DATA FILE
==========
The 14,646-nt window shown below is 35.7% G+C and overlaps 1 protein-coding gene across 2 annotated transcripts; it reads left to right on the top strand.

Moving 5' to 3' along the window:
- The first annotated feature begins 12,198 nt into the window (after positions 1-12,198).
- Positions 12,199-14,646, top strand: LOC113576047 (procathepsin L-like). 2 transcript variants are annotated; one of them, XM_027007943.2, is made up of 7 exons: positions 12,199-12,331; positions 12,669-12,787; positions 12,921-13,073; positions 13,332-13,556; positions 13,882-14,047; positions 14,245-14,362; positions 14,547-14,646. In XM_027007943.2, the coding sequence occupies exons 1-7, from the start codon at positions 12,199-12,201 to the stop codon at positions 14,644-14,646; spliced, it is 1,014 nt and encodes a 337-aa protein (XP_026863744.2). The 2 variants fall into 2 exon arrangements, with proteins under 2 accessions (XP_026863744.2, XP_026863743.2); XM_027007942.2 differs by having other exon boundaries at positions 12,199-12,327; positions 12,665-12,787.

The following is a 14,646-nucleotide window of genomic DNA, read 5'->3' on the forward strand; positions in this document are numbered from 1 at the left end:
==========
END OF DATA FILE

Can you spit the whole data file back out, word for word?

The 14,646-nt window shown below is 35.7% G+C and overlaps 1 protein-coding gene across 2 annotated transcripts; it reads left to right on the top strand.

Moving 5' to 3' along the window:
- The first annotated feature begins 12,198 nt into the window (after positions 1-12,198).
- Positions 12,199-14,646, top strand: LOC113576047 (procathepsin L-like). 2 transcript variants are annotated; one of them, XM_027007943.2, is made up of 7 exons: positions 12,199-12,331; positions 12,669-12,787; positions 12,921-13,073; positions 13,332-13,556; positions 13,882-14,047; positions 14,245-14,362; positions 14,547-14,646. In XM_027007943.2, the coding sequence occupies exons 1-7, from the start codon at positions 12,199-12,201 to the stop codon at positions 14,644-14,646; spliced, it is 1,014 nt and encodes a 337-aa protein (XP_026863744.2). The 2 variants fall into 2 exon arrangements, with proteins under 2 accessions (XP_026863744.2, XP_026863743.2); XM_027007942.2 differs by having other exon boundaries at positions 12,199-12,327; positions 12,665-12,787.

The following is a 14,646-nucleotide window of genomic DNA, read 5'->3' on the forward strand; positions in this document are numbered from 1 at the left end: